Self Care principal adviser and spokesperson John Bell
John says – “If you’re into gift giving, consider a gift that provides peace of mind this Christmas.”
Whilst it seems that in the 21st century we live in a very materialistic society, the most sought-after gifts are still probably those of health and happiness. If we can achieve the one, the second probably follows – but, generally speaking, these are gifts that money can’t buy.
Still on the health theme, it used to be said that penicillin was the ideal gift for someone who had everything. The suggestion was, of course, whatever the affliction, or infection, penicillin could cure it. At one time, perhaps, this might have been true; but these days penicillin hardly cures anything at all – such is the indiscriminate way in which we’ve used it. And this critical situation applies not only to penicillin, but to nearly all antibiotics we presently have available.
Of course, there are conditions when antibiotics are necessary; but these are the conditions for which they should be reserved. Simple upper respiratory tract infections, such as the common cold, do not respond to antibiotics; and their use in such infections will only lead to greater resistance. A good New Year’s resolution might be not to expect or request an antibiotic from your doctor for coughs and colds.
The original Christmas gifts were reported to be
gold, frankincense and myrrh; and whilst it’s unlikely that any of these items would now be on the top of your Christmas shopping list, there is no doubt 2,000 years ago they would have been well received. Interestingly each has, or more correctly did have, a strong relationship with health.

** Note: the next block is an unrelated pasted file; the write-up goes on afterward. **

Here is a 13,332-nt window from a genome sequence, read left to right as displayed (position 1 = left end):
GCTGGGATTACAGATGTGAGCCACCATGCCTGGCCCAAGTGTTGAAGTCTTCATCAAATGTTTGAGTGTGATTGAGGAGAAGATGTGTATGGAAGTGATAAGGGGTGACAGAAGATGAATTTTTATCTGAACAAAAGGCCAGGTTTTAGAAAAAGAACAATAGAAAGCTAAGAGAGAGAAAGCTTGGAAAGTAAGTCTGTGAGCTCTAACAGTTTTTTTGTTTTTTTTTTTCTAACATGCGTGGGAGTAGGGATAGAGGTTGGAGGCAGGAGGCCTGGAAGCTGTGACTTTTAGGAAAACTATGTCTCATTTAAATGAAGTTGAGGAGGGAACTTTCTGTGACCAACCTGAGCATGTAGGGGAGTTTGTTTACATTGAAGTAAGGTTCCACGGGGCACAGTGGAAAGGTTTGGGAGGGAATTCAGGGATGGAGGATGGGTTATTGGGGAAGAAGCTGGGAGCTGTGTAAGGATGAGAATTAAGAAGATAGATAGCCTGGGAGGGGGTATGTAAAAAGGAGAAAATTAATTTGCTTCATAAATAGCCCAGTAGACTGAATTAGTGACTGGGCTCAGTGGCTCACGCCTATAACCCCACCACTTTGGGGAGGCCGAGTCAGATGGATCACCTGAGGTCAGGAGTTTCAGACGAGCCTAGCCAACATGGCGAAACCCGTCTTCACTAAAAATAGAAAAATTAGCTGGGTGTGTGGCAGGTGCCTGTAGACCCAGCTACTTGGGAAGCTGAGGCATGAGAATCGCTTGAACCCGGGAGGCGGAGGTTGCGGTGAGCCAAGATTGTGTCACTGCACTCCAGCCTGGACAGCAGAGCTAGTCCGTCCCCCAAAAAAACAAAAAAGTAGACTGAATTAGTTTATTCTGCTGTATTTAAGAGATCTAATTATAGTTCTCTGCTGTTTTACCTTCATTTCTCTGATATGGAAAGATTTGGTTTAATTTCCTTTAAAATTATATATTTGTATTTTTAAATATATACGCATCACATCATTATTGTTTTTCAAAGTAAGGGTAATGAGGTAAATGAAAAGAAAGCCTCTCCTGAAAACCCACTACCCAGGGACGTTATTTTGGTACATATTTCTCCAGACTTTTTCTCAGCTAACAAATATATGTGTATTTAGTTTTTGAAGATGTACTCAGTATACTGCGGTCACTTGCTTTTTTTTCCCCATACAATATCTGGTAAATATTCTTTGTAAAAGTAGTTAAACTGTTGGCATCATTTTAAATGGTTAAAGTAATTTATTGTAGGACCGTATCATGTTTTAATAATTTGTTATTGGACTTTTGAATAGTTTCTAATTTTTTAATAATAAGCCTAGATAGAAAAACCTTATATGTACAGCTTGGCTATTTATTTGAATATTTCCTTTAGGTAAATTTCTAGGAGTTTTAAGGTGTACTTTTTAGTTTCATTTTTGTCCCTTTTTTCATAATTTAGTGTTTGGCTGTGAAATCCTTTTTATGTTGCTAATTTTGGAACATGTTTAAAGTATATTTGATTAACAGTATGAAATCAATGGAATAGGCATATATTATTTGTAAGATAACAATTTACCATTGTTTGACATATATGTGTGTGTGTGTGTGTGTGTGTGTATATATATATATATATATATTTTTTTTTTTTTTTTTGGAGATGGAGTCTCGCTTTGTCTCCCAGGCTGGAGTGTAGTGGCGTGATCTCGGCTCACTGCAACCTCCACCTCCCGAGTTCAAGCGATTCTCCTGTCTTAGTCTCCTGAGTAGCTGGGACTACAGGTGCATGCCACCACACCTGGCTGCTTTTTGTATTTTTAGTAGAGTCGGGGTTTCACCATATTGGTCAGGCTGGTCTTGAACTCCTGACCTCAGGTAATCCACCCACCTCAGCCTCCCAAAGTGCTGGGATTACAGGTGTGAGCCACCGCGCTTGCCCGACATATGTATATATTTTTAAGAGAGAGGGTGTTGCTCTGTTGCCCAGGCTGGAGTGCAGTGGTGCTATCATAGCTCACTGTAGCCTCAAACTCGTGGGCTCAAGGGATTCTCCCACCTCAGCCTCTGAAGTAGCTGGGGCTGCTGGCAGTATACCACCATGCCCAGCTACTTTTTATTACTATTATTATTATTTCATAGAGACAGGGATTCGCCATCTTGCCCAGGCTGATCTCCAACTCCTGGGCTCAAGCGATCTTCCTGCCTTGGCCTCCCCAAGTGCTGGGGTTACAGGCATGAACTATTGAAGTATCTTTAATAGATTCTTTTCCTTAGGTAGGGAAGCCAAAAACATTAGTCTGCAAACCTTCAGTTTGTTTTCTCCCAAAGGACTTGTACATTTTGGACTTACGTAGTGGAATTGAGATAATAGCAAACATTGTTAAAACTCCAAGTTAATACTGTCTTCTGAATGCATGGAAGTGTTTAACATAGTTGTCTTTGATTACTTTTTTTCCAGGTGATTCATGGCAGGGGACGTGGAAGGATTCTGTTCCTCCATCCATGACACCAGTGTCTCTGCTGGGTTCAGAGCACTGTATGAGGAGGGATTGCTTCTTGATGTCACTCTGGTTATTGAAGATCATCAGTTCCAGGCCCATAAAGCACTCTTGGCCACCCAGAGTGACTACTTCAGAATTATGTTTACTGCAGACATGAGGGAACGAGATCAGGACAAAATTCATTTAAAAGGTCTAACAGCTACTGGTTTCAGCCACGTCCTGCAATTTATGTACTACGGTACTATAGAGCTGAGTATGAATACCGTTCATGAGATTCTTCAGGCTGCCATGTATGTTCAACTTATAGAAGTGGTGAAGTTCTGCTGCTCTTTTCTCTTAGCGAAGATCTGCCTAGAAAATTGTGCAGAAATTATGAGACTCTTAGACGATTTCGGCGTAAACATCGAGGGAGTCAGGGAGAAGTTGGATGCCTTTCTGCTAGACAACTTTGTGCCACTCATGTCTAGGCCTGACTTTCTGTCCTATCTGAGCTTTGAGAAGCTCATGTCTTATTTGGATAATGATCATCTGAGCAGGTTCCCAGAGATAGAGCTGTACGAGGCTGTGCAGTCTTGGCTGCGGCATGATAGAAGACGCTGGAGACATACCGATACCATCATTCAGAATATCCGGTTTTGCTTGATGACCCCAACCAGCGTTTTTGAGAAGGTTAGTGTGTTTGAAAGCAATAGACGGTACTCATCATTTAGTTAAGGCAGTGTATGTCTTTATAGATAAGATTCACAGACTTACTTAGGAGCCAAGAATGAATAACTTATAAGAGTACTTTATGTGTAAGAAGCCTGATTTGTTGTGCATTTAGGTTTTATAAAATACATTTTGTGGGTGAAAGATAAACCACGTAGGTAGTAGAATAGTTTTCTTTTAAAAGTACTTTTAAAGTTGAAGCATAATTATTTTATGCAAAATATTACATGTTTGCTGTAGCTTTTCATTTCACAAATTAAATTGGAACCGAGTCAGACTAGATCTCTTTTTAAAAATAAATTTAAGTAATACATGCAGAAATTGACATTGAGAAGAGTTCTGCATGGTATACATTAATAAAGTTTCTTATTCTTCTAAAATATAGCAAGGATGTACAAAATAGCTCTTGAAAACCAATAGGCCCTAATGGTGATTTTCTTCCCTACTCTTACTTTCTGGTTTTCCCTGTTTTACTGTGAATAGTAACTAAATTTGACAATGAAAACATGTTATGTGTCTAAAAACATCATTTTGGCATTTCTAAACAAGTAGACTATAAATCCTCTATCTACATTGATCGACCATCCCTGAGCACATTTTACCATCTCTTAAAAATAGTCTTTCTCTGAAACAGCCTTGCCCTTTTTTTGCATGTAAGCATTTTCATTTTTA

As well as its value as a precious metal, gold has also been used in healing. In the 17th century, gold cordials (gold mixed with alcohol) were prescribed for such ailments as melancholy, fainting, swooning and fevers. Although, there is no evidence that these treatments were in any way successful.
Frankincense, as the name implies, for much of its 4000 year history, has been used for its aromatic qualities. Today it is in use as a component of perfumes and toiletries. Records of its medicinal use date back to the 3rd century, when it was recommended for gout, catarrh, colic and gastrointestinal haemorrhage.
In a pharmaceutical sense myrrh seems to have the best credentials. As recently as the middle of the last century, Australian doctors prescribed pain relieving mixtures containing tincture of myrrh. In Hebrew tradition, myrrh was often mixed with wine and given to a condemned man as an anaesthetic. These days myrrh is valued in some cultures for its antiseptic, antifungal and anti-inflammatory properties.
If you can’t (or don’t want to) get your hands on those middle-eastern perfumes and pain relievers and you haven’t yet completed your Christmas shopping, health related gifts might still be an option. If jewellery is on your shopping list, you might consider something that will not only last a lifetime, but might save a life as well – a MedicAlert bracelet or necklet. Check out the website www.medicalert.org.au for more details.
There are other healthy alternatives you might consider at this time as well. If you or someone in your family has high blood pressure and gadgets are your go-to items for gift ideas, then an electronic home-use blood pressure measuring device (called a sphygmomanometer by the medicos) could be ideal. Meanwhile, for people with diabetes, you might like an upgrade to the new miniature-sized blood glucose meters – about the same size and shape as a mobile phone but at a fraction of the cost and without the bothersome phone calls.